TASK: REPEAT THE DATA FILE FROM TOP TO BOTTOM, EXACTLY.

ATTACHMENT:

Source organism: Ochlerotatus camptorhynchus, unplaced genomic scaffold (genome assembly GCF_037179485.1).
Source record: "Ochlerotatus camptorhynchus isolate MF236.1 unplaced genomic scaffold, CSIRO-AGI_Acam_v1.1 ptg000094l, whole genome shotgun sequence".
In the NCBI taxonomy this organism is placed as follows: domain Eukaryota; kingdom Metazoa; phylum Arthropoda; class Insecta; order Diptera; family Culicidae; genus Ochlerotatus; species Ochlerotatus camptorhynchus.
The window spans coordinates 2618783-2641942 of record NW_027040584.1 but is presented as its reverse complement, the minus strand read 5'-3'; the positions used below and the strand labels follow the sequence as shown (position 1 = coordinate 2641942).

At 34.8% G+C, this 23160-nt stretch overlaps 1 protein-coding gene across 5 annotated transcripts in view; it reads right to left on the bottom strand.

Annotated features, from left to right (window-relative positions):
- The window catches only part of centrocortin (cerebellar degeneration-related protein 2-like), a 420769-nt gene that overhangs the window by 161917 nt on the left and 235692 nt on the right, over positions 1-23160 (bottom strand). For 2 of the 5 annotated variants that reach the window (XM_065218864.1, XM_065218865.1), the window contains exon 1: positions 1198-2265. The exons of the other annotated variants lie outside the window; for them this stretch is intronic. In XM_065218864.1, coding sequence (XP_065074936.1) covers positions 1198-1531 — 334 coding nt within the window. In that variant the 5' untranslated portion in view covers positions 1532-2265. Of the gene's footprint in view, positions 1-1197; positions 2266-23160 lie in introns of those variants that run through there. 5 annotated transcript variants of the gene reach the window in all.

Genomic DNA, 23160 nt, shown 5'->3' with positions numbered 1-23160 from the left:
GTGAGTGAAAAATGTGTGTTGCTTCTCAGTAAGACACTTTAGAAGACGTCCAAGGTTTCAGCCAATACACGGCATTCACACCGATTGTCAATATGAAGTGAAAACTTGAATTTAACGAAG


Source organism: Ochlerotatus camptorhynchus, unplaced genomic scaffold (genome assembly GCF_037179485.1).
Source record: "Ochlerotatus camptorhynchus isolate MF236.1 unplaced genomic scaffold, CSIRO-AGI_Acam_v1.1 ptg000094l, whole genome shotgun sequence".
In the NCBI taxonomy this organism is placed as follows: domain Eukaryota; kingdom Metazoa; phylum Arthropoda; class Insecta; order Diptera; family Culicidae; genus Ochlerotatus; species Ochlerotatus camptorhynchus.
The window spans coordinates 2618783-2641942 of record NW_027040584.1 but is presented as its reverse complement, the minus strand read 5'-3'; the positions used below and the strand labels follow the sequence as shown (position 1 = coordinate 2641942).

At 34.8% G+C, this 23160-nt stretch overlaps 1 protein-coding gene across 5 annotated transcripts in view; it reads right to left on the bottom strand.

Annotated features, from left to right (window-relative positions):
- The window catches only part of centrocortin (cerebellar degeneration-related protein 2-like), a 420769-nt gene that overhangs the window by 161917 nt on the left and 235692 nt on the right, over positions 1-23160 (bottom strand). For 2 of the 5 annotated variants that reach the window (XM_065218864.1, XM_065218865.1), the window contains exon 1: positions 1198-2265. The exons of the other annotated variants lie outside the window; for them this stretch is intronic. In XM_065218864.1, coding sequence (XP_065074936.1) covers positions 1198-1531 — 334 coding nt within the window. In that variant the 5' untranslated portion in view covers positions 1532-2265. Of the gene's footprint in view, positions 1-1197; positions 2266-23160 lie in introns of those variants that run through there. 5 annotated transcript variants of the gene reach the window in all.

Genomic DNA, 23160 nt, shown 5'->3' with positions numbered 1-23160 from the left:
GTGAGTGAAAAATGTGTGTTGCTTCTCAGTAAGACACTTTAGAAGACGTCCAAGGTTTCAGCCAATACACGGCATTCACACCGATTGTCAATATGAAGTGAAAACTTGAATTTAACGAAG